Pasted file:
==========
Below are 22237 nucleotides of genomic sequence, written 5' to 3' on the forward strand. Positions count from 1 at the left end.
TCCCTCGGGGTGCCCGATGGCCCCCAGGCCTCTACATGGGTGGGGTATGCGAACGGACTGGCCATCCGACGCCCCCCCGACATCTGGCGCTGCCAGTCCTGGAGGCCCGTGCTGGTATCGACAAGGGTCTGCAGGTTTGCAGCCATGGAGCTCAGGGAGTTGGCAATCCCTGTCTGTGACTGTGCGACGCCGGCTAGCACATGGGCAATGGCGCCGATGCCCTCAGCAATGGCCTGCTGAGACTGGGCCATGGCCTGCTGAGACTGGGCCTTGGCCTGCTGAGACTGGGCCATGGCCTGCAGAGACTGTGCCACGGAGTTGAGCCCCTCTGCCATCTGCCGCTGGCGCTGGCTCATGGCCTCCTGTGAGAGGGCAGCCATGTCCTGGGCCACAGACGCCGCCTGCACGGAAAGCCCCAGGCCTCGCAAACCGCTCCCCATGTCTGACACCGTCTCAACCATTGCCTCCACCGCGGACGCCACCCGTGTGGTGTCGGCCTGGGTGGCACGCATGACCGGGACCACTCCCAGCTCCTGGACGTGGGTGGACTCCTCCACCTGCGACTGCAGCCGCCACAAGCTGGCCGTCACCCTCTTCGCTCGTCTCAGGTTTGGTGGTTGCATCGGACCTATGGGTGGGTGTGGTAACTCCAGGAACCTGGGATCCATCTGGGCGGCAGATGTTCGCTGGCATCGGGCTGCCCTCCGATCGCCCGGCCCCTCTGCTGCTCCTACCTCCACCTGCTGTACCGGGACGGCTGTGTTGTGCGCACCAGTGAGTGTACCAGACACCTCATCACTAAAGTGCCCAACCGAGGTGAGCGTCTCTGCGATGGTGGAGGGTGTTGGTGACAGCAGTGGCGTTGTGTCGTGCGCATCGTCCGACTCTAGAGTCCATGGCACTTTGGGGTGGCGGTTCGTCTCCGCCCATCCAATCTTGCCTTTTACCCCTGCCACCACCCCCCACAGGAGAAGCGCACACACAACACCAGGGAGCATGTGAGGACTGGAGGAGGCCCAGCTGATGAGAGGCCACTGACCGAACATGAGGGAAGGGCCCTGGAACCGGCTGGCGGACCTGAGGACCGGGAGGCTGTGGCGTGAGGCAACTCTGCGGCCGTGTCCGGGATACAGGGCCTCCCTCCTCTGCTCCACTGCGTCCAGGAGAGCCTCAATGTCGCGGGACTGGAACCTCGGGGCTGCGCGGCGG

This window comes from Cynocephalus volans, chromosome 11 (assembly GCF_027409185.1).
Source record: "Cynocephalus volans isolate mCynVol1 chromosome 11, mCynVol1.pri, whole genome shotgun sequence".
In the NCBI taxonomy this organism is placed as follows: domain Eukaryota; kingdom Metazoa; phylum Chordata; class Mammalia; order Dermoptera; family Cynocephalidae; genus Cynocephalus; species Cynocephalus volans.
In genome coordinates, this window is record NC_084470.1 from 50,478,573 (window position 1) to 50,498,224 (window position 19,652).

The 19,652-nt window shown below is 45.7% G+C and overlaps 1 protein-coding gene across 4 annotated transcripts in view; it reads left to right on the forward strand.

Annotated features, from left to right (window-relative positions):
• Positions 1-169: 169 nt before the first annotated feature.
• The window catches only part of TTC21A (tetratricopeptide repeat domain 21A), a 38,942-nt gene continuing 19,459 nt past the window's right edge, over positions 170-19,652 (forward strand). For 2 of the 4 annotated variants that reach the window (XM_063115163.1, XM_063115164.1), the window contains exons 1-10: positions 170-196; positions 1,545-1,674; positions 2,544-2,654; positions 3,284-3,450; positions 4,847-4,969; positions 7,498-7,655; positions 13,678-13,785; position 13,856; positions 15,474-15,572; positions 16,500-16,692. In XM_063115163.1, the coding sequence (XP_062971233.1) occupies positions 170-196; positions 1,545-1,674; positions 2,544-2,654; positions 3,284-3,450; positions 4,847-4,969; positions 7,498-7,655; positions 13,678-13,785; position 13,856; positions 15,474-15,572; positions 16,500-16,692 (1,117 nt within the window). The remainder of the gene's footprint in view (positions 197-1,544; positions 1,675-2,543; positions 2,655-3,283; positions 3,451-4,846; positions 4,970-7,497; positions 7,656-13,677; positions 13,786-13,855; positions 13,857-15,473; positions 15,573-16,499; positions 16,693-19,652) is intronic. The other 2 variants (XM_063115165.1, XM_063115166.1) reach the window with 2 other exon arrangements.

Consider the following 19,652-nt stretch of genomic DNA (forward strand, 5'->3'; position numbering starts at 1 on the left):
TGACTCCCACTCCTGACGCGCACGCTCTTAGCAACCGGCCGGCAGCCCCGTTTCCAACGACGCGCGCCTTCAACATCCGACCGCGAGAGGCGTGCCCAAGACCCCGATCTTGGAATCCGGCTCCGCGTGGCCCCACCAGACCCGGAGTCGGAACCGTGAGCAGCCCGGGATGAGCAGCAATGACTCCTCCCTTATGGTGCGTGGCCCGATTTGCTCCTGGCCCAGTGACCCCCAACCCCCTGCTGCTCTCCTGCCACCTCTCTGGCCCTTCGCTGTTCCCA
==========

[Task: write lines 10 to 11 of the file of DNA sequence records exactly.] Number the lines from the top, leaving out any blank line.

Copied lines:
• The window catches only part of TTC21A (tetratricopeptide repeat domain 21A), a 38,942-nt gene continuing 19,459 nt past the window's right edge, over positions 170-19,652 (forward strand). For 2 of the 4 annotated variants that reach the window (XM_063115163.1, XM_063115164.1), the window contains exons 1-10: positions 170-196; positions 1,545-1,674; positions 2,544-2,654; positions 3,284-3,450; positions 4,847-4,969; positions 7,498-7,655; positions 13,678-13,785; position 13,856; positions 15,474-15,572; positions 16,500-16,692. In XM_063115163.1, the coding sequence (XP_062971233.1) occupies positions 170-196; positions 1,545-1,674; positions 2,544-2,654; positions 3,284-3,450; positions 4,847-4,969; positions 7,498-7,655; positions 13,678-13,785; position 13,856; positions 15,474-15,572; positions 16,500-16,692 (1,117 nt within the window). The remainder of the gene's footprint in view (positions 197-1,544; positions 1,675-2,543; positions 2,655-3,283; positions 3,451-4,846; positions 4,970-7,497; positions 7,656-13,677; positions 13,786-13,855; positions 13,857-15,473; positions 15,573-16,499; positions 16,693-19,652) is intronic. The other 2 variants (XM_063115165.1, XM_063115166.1) reach the window with 2 other exon arrangements.

Consider the following 19,652-nt stretch of genomic DNA (forward strand, 5'->3'; position numbering starts at 1 on the left):